Xuan Zhang

The Ohio State University, Columbus, OH, United States

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Publications (6)0 Total impact

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    Xuan Zhang, G. Agrawal
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    ABSTRACT: As an essential part of in vitro analysis, biological database query has become more and more important in the research process. A few challenges that are specific to bioinformatics applications are data heterogeneity, large data volume and exponential data growth, constant appearance of new data types and data formats. We have developed an integration system that processes data in their flat file formats. Its advantages include the reduction of overhead and programming efforts. In the paper, we discuss the usage of indicing techniques on top of this flat file query system. Besides the advantage of processing flat files directly, the system also improves its performance and functionality by using indexes. Experiments based on real life queries are used to test the integration system.
    Parallel and Distributed Processing, 2008. IPDPS 2008. IEEE International Symposium on; 05/2008
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    Xuan Zhang, G. Agrawal
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    ABSTRACT: Traditionally, biologists focused on a single research subject. New high-throughput experimental and analytical technologies, such as microarray and BLAST programs, have changed this. An important functionality required now is the ability to process queries about multiple data entries with little user intervention. This paper presents the design, implementation, and evaluation of a data integration tool that supports database-like query operations across flat-file biological datasets. Compared with the existing solutions, our system has several advantages, i.e., no database management system is required, users can still use declarative languages to communicate with the system, and no data parsing, loading, or indexing utility programs need to be written. We have used the system on three biological queries, each of which was inspired by an actual study from bioinformatics research literature. These case studies have demonstrated the functionality and scalability of our tool. Overall, our approach provides a light-weight and scalable solution for data integration over flat-file datasets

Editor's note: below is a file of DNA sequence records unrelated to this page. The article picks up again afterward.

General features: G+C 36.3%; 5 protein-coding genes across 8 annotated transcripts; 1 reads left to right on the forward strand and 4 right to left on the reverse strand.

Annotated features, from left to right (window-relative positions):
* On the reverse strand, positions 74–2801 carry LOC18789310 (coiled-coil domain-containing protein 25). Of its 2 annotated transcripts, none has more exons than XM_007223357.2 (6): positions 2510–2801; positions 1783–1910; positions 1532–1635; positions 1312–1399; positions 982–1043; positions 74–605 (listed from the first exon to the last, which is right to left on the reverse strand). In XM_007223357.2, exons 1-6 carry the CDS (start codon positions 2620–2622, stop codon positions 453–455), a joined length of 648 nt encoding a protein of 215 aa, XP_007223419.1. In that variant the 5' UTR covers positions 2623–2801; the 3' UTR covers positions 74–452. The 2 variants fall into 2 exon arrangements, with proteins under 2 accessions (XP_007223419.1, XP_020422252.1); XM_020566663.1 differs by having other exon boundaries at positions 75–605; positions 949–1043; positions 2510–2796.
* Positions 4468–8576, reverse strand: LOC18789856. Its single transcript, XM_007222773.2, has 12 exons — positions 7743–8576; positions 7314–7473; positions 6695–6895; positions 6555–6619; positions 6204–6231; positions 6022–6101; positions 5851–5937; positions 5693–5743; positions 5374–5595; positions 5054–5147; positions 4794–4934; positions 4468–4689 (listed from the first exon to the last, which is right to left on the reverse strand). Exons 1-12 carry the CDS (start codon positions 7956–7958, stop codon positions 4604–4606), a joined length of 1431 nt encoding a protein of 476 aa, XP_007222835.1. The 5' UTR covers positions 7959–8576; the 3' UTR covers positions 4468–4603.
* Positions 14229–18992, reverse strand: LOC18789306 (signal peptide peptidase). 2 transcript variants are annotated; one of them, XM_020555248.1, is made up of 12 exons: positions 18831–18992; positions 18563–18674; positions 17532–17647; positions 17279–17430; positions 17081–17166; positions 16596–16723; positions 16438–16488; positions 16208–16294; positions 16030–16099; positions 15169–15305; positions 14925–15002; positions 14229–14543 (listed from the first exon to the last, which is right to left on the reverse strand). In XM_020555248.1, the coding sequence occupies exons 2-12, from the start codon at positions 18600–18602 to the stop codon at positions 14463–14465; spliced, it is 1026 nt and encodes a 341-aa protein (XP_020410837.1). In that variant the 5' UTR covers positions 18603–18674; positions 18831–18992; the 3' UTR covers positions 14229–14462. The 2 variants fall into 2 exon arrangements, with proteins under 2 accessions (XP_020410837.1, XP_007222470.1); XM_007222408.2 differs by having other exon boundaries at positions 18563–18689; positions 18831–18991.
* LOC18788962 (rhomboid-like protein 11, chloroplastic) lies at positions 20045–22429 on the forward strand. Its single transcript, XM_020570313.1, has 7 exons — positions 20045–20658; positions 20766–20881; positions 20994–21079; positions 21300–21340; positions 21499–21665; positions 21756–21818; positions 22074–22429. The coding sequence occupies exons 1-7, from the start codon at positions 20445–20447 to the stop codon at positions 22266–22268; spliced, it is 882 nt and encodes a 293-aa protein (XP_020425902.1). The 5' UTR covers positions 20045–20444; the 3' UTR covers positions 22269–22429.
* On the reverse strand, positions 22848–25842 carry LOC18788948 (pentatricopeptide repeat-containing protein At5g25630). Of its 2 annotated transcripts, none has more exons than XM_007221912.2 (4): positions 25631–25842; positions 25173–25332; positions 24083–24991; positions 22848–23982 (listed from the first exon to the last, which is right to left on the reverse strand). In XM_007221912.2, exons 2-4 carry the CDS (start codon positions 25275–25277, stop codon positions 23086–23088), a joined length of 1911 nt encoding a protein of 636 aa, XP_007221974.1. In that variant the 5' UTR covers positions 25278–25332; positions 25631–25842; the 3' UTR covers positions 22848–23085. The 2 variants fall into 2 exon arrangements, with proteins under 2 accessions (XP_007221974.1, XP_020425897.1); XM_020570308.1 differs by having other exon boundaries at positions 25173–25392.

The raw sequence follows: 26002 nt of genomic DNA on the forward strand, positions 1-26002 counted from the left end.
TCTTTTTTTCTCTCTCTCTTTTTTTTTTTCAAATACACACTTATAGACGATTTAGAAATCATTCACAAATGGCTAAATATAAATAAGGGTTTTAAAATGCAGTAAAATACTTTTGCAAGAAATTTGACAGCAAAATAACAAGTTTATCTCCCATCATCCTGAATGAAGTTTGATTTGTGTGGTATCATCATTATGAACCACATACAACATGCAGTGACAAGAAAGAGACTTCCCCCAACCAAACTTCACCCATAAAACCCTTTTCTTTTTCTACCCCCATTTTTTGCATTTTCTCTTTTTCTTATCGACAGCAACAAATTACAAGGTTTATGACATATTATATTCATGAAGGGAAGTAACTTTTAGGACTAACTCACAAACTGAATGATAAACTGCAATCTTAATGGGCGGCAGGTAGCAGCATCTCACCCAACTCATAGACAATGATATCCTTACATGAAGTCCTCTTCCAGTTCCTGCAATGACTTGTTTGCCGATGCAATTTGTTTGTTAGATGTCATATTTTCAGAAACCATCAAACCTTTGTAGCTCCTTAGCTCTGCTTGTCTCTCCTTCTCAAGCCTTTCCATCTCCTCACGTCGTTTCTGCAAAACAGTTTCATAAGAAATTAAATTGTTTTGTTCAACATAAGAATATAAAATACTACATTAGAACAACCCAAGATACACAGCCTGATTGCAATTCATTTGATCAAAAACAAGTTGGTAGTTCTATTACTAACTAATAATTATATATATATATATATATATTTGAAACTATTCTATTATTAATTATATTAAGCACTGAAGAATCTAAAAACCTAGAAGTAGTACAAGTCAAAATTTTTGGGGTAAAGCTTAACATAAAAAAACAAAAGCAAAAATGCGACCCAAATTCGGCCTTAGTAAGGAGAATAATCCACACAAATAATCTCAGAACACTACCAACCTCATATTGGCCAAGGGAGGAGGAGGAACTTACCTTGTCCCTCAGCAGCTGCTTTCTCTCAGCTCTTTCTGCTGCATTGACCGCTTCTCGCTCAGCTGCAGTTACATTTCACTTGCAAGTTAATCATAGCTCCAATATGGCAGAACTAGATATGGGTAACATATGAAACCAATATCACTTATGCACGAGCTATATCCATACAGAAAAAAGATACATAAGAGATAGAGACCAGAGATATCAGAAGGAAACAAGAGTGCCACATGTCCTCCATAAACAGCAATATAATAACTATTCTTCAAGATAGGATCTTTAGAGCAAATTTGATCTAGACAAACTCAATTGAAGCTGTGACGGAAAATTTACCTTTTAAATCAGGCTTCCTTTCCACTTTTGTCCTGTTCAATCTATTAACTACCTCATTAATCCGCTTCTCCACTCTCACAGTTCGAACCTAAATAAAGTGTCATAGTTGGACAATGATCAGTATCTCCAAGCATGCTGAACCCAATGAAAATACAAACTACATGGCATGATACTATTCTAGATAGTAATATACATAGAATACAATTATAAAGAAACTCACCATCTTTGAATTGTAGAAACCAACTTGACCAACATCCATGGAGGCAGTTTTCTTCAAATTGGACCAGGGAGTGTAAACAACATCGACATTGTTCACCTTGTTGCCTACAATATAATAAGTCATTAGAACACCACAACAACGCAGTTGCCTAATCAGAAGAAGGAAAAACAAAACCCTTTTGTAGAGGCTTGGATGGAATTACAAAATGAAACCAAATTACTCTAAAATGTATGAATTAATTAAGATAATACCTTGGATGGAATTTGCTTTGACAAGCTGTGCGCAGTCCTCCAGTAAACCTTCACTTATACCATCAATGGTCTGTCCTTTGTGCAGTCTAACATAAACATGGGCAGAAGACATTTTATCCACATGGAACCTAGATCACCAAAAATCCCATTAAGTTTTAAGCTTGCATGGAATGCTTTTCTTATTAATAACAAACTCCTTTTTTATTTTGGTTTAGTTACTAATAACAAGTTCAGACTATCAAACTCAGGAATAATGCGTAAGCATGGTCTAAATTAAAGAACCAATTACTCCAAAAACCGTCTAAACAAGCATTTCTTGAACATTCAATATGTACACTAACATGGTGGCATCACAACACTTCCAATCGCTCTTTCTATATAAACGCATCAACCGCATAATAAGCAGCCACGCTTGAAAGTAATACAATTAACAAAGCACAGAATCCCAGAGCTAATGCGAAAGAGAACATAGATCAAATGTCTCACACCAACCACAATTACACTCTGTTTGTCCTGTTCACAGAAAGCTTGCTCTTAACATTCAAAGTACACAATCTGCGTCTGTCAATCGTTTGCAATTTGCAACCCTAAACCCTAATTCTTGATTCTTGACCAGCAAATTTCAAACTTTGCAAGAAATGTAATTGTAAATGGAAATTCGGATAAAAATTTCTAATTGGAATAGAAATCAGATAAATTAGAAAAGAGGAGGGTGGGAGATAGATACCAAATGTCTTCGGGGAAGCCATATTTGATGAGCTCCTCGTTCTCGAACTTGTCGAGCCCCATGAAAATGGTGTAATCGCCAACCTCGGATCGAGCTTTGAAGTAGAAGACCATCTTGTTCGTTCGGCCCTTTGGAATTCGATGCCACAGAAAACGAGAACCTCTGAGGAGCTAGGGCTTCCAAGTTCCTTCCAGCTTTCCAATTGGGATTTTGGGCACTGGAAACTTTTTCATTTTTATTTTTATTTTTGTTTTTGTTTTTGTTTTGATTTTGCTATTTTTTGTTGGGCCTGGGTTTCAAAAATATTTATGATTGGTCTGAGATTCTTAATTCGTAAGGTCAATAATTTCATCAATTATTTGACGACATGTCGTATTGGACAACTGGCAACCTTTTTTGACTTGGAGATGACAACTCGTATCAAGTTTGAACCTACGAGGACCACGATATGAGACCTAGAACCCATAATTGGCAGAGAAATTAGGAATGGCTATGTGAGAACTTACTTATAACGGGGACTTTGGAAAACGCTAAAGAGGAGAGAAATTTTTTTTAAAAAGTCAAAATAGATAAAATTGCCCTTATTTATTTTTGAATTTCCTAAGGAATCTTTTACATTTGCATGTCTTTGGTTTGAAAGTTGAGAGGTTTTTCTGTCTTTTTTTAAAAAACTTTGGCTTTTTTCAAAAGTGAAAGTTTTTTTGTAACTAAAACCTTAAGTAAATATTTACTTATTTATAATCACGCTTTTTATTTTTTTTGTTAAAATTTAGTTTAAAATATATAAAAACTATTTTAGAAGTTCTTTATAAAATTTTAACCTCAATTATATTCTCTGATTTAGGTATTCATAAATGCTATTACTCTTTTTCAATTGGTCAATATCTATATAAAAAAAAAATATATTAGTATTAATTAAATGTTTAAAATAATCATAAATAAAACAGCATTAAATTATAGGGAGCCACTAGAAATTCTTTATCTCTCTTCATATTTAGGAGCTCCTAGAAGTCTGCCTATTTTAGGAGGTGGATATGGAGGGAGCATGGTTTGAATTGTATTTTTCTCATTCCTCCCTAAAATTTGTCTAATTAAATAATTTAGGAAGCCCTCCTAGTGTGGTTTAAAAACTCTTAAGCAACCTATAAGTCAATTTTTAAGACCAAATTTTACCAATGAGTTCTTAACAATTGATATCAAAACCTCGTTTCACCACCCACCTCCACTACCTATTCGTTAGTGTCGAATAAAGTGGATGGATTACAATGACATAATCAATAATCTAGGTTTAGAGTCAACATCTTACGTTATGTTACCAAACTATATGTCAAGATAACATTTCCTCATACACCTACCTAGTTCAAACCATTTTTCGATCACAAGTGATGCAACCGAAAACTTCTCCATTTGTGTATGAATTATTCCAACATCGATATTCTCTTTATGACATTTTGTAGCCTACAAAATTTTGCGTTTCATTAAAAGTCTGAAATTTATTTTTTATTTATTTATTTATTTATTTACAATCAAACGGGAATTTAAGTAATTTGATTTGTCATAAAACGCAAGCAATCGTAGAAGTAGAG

BioInformatics and BioEngineering, 2006. BIBE 2006. Sixth IEEE Symposium on; 11/2006
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    Xuan Zhang, Ruoming Jin, Gagan Agrawal
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    ABSTRACT: Bioinformatics data is growing at a phenomenal rate. Besides the ex- ponential growth of individual databases, the number of data deposi- tories is increasing too. Because of the complexity of the biological concepts, bioinformatics data usually has complex data structures and cannot be easily captured with relational model. As a result, various at-le formats have been used. Although easy for human interpreta- tion, at-le formats lack of standards and are hard to be recognized automatically. As a result, manually written parsers are widely used to extract data from them. This has limited the readiness of the data for data consuming programs, such as integration systems. This paper presents a data mining based approach for automatically assigning schema labels to the attributes in a at-le biological dataset. In conjunction with our prior work on semi-automatically identifying the delimiters and automatically generating parsers, automatic schema labeling offers a novel and practical solution for integrating biological datasets on-the-y . Our approach for schema labeling is based on un- supervised learning, and uses a feature representation of an attribute by most frequently occurring data values in it. We combine the use of a biological ontology with heuristics. We are able to deal with noise in the datasets by using cutoff functions. Detailed experimental results from three datasets demonstrate the effectiveness of the use of data mining for biological applications.
    Sixth IEEE International Symposium on BioInformatics and BioEngineering (BIBE 2006), 16-18 October 2006, Arlington, Virginia, USA; 01/2006
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    Xuan Zhang, G. Agrawal